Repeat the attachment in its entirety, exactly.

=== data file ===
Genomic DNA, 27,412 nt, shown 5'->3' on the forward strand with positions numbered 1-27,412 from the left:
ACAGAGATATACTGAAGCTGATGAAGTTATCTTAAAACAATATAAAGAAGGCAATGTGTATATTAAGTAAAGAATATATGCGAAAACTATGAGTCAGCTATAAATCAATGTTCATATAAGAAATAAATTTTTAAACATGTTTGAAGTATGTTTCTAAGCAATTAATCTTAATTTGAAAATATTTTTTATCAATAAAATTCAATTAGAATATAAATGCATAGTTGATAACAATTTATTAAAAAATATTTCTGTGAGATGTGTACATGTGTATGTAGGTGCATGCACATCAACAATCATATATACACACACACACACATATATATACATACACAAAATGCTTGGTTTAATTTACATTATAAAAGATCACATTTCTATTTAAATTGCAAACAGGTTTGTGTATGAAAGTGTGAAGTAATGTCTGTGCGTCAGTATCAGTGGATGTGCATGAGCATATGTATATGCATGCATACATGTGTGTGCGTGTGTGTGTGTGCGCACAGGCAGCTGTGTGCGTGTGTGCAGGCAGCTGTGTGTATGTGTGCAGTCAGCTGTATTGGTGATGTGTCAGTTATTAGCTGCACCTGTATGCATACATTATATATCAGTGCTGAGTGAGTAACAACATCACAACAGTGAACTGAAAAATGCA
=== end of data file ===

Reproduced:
Genomic DNA, 27,412 nt, shown 5'->3' on the forward strand with positions numbered 1-27,412 from the left:
ACAGAGATATACTGAAGCTGATGAAGTTATCTTAAAACAATATAAAGAAGGCAATGTGTATATTAAGTAAAGAATATATGCGAAAACTATGAGTCAGCTATAAATCAATGTTCATATAAGAAATAAATTTTTAAACATGTTTGAAGTATGTTTCTAAGCAATTAATCTTAATTTGAAAATATTTTTTATCAATAAAATTCAATTAGAATATAAATGCATAGTTGATAACAATTTATTAAAAAATATTTCTGTGAGATGTGTACATGTGTATGTAGGTGCATGCACATCAACAATCATATATACACACACACACACATATATATACATACACAAAATGCTTGGTTTAATTTACATTATAAAAGATCACATTTCTATTTAAATTGCAAACAGGTTTGTGTATGAAAGTGTGAAGTAATGTCTGTGCGTCAGTATCAGTGGATGTGCATGAGCATATGTATATGCATGCATACATGTGTGTGCGTGTGTGTGTGTGCGCACAGGCAGCTGTGTGCGTGTGTGCAGGCAGCTGTGTGTATGTGTGCAGTCAGCTGTATTGGTGATGTGTCAGTTATTAGCTGCACCTGTATGCATACATTATATATCAGTGCTGAGTGAGTAACAACATCACAACAGTGAACTGAAAAATGCA